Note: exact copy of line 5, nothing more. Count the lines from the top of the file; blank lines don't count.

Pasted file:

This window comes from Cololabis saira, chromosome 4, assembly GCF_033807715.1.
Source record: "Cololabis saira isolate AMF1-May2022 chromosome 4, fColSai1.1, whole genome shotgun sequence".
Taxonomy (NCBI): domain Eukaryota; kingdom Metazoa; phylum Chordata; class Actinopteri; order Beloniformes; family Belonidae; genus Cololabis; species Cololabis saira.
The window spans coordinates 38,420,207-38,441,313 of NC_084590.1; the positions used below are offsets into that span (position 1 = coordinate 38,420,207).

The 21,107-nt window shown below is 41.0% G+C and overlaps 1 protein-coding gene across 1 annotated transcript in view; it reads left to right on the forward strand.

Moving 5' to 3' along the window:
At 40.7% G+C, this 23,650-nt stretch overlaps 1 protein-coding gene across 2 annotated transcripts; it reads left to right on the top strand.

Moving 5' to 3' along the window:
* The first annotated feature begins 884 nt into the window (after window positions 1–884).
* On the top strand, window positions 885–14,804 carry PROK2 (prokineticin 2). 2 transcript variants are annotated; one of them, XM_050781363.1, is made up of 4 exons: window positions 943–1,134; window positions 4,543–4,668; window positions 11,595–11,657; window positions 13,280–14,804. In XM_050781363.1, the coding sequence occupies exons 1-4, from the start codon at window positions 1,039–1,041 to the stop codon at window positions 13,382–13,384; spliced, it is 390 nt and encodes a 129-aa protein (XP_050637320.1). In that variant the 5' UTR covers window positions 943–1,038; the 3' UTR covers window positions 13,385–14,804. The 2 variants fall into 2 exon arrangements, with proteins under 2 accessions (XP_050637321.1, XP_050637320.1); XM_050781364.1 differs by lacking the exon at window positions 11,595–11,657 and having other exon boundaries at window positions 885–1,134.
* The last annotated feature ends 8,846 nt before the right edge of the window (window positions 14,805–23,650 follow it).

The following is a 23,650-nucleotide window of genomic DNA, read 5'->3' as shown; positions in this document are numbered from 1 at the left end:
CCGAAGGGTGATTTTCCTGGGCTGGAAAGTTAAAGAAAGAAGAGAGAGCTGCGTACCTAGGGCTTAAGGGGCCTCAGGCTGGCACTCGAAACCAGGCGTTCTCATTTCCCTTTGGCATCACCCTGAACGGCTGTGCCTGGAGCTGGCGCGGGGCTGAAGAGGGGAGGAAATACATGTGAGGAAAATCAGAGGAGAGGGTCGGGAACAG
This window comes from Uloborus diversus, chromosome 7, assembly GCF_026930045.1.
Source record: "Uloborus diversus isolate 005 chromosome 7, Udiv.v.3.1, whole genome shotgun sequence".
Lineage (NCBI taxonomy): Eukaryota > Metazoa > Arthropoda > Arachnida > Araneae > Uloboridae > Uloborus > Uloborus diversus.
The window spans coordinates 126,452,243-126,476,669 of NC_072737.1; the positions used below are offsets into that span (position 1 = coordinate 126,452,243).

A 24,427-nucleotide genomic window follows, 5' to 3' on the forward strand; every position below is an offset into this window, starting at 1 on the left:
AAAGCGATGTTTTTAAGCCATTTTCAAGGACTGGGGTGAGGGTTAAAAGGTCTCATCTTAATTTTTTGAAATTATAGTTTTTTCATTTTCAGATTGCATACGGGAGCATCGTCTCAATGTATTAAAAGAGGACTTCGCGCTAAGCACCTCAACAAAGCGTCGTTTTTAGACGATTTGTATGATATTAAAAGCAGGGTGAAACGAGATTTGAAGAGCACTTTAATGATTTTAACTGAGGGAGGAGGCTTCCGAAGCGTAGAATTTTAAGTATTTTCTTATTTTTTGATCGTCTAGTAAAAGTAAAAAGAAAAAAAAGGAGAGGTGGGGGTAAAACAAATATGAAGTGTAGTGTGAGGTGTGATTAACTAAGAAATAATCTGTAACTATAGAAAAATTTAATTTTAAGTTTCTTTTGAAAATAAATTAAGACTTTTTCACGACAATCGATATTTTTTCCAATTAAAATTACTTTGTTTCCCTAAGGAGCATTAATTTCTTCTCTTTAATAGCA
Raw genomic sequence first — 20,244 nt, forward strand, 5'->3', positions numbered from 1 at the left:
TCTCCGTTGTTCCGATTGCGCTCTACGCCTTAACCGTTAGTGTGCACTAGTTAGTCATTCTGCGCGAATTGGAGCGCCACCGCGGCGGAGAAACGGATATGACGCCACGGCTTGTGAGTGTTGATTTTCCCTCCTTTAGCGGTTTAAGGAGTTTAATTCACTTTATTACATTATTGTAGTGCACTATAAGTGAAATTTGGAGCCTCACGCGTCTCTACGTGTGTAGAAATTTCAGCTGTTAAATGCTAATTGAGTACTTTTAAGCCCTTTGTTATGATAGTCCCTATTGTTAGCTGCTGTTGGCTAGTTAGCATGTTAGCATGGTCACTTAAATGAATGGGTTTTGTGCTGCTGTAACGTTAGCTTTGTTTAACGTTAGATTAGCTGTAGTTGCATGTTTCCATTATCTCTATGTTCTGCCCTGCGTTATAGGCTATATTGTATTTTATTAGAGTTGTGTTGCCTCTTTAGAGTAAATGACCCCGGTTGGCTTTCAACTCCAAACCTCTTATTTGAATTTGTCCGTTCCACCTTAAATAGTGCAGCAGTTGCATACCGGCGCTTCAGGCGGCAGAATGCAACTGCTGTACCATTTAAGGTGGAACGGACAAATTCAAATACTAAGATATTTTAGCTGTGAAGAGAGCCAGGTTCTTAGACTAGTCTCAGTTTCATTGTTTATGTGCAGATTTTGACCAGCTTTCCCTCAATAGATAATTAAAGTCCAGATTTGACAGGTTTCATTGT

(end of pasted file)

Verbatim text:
The 21,107-nt window shown below is 41.0% G+C and overlaps 1 protein-coding gene across 1 annotated transcript in view; it reads left to right on the forward strand.